[Gr. synkopē, fainting]
Transient, usually sudden loss of consciousness, accompanied by an inability to maintain an upright posture.
Syncope is common, accounting for about 1% to 3% of all hospital admissions in the U.S.
The most frequent causes of syncope are vasovagal (the common fainting spell), cardiogenic (esp. arrhythmogenic, valvular, or ischemic), orthostatic (as from dehydration or hemorrhage), and neurogenic (as from seizures). Many medications (such as sedatives, tranquilizers, excessive doses of insulin), food allergies, hypoglycemia, hyperventilation, massive pulmonary embolism, aortic dissection, atrial myxoma, carotid sinus hypersensitivity, coughing, urination, and psychiatric disease can also result in syncope.
SYMPTOMS AND SIGNS
The patient typically complains of having suffered a sudden and unexpected fall to the ground, with loss of awareness, and then rapid recovery of orientation. Lacerations, abrasions, or other injuries occasionally result from the fall.
The patient's history may contain useful clues. For example, if the patient stood up just before losing consciousness, an orthostatic cause is likely; if a patient is confused or disoriented for a long time after losing consciousness, seizures are probable; if a young patient passes out while at a wedding or other stressful event, vasovagal syncope is likely. The diabetic patient who becomes agitated and sweaty before passing out should be rapidly assessed and treated for low blood sugar.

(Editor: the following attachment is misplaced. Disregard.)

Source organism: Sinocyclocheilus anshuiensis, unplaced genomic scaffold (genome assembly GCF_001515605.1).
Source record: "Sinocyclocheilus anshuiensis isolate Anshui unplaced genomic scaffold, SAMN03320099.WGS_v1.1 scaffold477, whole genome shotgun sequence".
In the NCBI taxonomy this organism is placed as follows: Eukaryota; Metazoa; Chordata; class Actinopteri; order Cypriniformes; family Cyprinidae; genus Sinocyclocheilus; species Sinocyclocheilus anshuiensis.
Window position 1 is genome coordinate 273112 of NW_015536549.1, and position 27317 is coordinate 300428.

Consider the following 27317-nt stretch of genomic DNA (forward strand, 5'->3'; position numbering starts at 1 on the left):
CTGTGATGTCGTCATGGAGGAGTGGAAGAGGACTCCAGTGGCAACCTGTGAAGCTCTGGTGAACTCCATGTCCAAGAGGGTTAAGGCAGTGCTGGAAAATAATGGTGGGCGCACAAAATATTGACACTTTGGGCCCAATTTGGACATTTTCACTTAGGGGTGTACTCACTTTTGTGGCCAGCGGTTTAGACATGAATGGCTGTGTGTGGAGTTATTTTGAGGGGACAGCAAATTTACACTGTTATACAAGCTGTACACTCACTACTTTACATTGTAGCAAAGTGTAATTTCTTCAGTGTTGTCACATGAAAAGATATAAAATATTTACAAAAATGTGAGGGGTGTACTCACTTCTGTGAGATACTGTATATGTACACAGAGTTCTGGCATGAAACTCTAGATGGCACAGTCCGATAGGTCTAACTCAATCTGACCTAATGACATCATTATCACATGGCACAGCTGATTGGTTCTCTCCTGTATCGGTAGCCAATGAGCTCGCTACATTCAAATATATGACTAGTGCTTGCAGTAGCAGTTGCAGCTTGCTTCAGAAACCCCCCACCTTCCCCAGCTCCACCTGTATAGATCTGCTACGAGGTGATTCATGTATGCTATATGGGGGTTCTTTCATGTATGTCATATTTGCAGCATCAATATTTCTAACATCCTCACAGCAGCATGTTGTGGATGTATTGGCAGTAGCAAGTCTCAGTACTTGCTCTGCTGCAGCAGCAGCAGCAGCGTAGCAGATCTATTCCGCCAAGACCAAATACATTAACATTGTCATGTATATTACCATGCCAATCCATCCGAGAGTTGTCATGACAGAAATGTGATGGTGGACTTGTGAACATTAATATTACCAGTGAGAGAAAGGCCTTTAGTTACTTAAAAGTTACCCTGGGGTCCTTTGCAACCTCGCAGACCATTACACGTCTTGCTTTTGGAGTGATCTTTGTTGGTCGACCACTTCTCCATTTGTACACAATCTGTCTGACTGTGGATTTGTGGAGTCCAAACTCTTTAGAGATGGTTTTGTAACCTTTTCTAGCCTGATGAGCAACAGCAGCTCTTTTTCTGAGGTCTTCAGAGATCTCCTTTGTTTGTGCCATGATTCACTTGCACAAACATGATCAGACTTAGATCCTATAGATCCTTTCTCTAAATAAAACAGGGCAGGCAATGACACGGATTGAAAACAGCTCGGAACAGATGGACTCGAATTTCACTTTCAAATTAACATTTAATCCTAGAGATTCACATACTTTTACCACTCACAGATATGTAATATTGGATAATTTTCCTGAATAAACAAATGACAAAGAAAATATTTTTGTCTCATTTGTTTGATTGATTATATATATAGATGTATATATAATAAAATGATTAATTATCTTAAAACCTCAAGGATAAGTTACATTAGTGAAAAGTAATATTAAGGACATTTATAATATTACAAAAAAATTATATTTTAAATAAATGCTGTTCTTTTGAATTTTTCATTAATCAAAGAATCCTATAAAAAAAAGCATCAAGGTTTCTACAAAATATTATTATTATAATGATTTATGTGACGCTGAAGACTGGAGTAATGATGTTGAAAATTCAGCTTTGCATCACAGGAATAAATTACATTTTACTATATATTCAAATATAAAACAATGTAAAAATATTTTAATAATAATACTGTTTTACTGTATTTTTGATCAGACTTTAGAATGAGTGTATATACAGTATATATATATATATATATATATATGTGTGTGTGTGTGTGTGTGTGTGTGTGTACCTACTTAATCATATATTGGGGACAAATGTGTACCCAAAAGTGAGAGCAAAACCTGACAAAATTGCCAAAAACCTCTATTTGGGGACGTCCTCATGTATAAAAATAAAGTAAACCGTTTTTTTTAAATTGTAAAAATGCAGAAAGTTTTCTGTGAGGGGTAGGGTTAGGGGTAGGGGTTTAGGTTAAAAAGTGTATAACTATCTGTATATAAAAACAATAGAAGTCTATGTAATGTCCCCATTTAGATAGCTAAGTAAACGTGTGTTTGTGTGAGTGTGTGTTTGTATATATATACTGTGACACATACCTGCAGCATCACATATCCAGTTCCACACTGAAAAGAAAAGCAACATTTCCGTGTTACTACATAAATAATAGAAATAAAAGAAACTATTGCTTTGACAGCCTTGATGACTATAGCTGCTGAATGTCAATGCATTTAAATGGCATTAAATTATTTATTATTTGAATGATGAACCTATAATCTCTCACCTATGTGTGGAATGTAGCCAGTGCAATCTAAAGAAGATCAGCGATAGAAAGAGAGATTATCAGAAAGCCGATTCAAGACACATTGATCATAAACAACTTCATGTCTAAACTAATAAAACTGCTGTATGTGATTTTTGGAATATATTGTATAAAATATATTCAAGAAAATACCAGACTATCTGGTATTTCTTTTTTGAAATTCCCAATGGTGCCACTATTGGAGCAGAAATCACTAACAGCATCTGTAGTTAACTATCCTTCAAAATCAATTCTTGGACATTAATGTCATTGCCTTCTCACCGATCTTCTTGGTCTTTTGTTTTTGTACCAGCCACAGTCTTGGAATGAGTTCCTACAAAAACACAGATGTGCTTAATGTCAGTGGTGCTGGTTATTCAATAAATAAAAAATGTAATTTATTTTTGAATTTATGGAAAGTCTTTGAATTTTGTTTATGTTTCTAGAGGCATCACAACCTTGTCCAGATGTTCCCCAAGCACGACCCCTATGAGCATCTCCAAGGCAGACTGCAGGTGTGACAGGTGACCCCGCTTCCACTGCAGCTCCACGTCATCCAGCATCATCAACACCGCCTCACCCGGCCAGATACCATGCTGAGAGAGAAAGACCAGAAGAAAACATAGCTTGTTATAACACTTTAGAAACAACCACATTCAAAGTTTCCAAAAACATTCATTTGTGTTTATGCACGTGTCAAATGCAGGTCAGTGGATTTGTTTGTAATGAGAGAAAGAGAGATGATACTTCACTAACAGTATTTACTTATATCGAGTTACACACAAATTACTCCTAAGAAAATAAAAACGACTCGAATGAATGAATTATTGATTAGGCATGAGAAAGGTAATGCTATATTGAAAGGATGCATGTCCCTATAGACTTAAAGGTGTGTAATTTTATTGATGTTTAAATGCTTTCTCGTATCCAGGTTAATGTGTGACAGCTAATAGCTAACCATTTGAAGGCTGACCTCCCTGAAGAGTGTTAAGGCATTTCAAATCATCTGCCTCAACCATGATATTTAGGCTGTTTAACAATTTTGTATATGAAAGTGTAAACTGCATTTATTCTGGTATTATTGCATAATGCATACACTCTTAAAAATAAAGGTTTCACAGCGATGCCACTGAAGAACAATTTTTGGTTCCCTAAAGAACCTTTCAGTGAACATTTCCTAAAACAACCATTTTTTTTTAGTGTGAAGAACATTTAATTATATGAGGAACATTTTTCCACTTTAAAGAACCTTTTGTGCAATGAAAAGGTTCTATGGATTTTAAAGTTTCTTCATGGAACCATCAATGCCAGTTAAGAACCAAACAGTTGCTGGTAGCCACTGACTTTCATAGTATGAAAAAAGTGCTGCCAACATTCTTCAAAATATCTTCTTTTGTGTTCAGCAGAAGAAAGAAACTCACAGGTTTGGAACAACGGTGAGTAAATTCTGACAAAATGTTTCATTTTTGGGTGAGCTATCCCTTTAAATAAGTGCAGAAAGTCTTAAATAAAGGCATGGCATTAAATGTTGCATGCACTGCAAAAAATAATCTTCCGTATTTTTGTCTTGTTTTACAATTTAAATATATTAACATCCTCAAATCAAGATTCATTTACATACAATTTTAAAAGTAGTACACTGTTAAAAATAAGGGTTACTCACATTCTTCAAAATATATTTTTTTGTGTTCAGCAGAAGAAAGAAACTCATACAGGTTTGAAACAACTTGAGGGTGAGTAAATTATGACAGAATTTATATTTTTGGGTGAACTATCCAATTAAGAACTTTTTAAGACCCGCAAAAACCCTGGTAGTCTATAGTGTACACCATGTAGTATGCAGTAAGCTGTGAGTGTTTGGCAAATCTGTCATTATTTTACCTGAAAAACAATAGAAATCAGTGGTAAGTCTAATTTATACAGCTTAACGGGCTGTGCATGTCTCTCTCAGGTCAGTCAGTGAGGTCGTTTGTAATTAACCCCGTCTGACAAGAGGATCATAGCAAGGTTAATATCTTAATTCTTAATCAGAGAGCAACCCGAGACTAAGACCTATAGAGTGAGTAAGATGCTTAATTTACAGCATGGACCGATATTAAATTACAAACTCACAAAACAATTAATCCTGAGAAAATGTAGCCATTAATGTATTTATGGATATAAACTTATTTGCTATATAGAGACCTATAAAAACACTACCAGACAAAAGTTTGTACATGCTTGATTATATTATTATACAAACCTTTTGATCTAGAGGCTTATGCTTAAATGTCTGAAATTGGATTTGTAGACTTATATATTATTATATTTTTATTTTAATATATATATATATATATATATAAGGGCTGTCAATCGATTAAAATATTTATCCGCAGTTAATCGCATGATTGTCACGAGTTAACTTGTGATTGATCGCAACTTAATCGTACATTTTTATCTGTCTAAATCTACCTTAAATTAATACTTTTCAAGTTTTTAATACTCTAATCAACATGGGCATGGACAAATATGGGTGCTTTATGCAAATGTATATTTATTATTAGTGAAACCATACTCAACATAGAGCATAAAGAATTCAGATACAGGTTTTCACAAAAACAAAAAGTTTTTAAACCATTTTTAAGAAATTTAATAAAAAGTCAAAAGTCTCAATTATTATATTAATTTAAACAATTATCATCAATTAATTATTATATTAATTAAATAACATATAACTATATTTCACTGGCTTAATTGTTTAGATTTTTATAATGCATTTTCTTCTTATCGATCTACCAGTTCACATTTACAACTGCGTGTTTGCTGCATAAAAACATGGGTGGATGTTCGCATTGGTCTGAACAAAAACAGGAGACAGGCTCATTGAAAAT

The examination of the patient may reveal the cause, e.g., a loud aortic murmur may point to valvular heart disease, or a pale patient with orthostatic vital signs may be dehydrated or bleeding. Electrocardiographic monitoring after the event may reveal arrhythmias or evidence of ischemia. Depending on clinical circumstances, further evaluation may include carotid sinus massage, 24-hr ambulatory monitoring, month-long event monitoring, implantable loop monitoring, tilt-table testing, echocardiography, or psychiatric evaluation. In most cases, despite thorough evaluation, a precise diagnosis is not determined.
Any person with sudden loss of consciousness should be placed in a supine position, preferably with the head low to facilitate blood flow to the brain. At the same time, a clear airway should be ensured. Clothing must be loosened, esp. if the collar is tight.
Fainting (one form of syncope) is usually of short duration and is counteracted by placing the person supine. If recovery from fainting is not prompt and complete, a prompt assessment of airway, breathing, circulation, and cardiac rhythm is needed; assistance should be obtained and the person transported to a hospital. A person who refuses hospital evaluation after recovering from a fainting episode should be encouraged to visit a physician for examination as soon as possible.
Although many people rely heavily on their automobiles for daily activities, the freedom to operate a motor vehicle must be balanced against the risk to the patient and the public if loss of consciousness occurs while the patient is driving a motor vehicle. As a result, most patients who have suffered loss of consciousness severe enough to warrant medical attention have restrictions placed on their privilege to drive by state law.
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